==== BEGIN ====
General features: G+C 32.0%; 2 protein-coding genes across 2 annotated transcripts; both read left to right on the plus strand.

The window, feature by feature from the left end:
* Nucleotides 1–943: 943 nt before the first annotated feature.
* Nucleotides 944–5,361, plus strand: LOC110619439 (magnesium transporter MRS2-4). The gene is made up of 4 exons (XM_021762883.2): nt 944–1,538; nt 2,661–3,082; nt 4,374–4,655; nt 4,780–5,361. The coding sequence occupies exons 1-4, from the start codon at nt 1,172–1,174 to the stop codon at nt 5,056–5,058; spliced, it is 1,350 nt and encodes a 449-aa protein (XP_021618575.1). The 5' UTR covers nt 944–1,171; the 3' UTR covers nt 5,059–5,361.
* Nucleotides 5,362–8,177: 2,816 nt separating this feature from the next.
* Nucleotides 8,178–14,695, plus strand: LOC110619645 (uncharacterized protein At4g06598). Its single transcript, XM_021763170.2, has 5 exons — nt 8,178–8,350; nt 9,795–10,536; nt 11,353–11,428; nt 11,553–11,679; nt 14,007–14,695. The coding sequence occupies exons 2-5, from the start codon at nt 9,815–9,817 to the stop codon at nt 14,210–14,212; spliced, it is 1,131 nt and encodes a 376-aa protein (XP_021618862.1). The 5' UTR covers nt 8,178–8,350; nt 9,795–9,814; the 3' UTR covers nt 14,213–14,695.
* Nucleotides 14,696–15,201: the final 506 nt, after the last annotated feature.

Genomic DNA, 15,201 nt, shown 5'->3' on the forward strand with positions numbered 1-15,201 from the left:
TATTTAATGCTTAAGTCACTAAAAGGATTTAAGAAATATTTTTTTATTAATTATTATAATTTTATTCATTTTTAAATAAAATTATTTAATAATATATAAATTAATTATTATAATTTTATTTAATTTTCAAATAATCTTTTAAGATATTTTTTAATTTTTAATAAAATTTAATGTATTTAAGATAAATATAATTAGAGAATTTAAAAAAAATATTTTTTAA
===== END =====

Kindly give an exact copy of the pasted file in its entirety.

General features: G+C 32.0%; 2 protein-coding genes across 2 annotated transcripts; both read left to right on the plus strand.

The window, feature by feature from the left end:
* Nucleotides 1–943: 943 nt before the first annotated feature.
* Nucleotides 944–5,361, plus strand: LOC110619439 (magnesium transporter MRS2-4). The gene is made up of 4 exons (XM_021762883.2): nt 944–1,538; nt 2,661–3,082; nt 4,374–4,655; nt 4,780–5,361. The coding sequence occupies exons 1-4, from the start codon at nt 1,172–1,174 to the stop codon at nt 5,056–5,058; spliced, it is 1,350 nt and encodes a 449-aa protein (XP_021618575.1). The 5' UTR covers nt 944–1,171; the 3' UTR covers nt 5,059–5,361.
* Nucleotides 5,362–8,177: 2,816 nt separating this feature from the next.
* Nucleotides 8,178–14,695, plus strand: LOC110619645 (uncharacterized protein At4g06598). Its single transcript, XM_021763170.2, has 5 exons — nt 8,178–8,350; nt 9,795–10,536; nt 11,353–11,428; nt 11,553–11,679; nt 14,007–14,695. The coding sequence occupies exons 2-5, from the start codon at nt 9,815–9,817 to the stop codon at nt 14,210–14,212; spliced, it is 1,131 nt and encodes a 376-aa protein (XP_021618862.1). The 5' UTR covers nt 8,178–8,350; nt 9,795–9,814; the 3' UTR covers nt 14,213–14,695.
* Nucleotides 14,696–15,201: the final 506 nt, after the last annotated feature.

Genomic DNA, 15,201 nt, shown 5'->3' on the forward strand with positions numbered 1-15,201 from the left:
TATTTAATGCTTAAGTCACTAAAAGGATTTAAGAAATATTTTTTTATTAATTATTATAATTTTATTCATTTTTAAATAAAATTATTTAATAATATATAAATTAATTATTATAATTTTATTTAATTTTCAAATAATCTTTTAAGATATTTTTTAATTTTTAATAAAATTTAATGTATTTAAGATAAATATAATTAGAGAATTTAAAAAAAATATTTTTTAA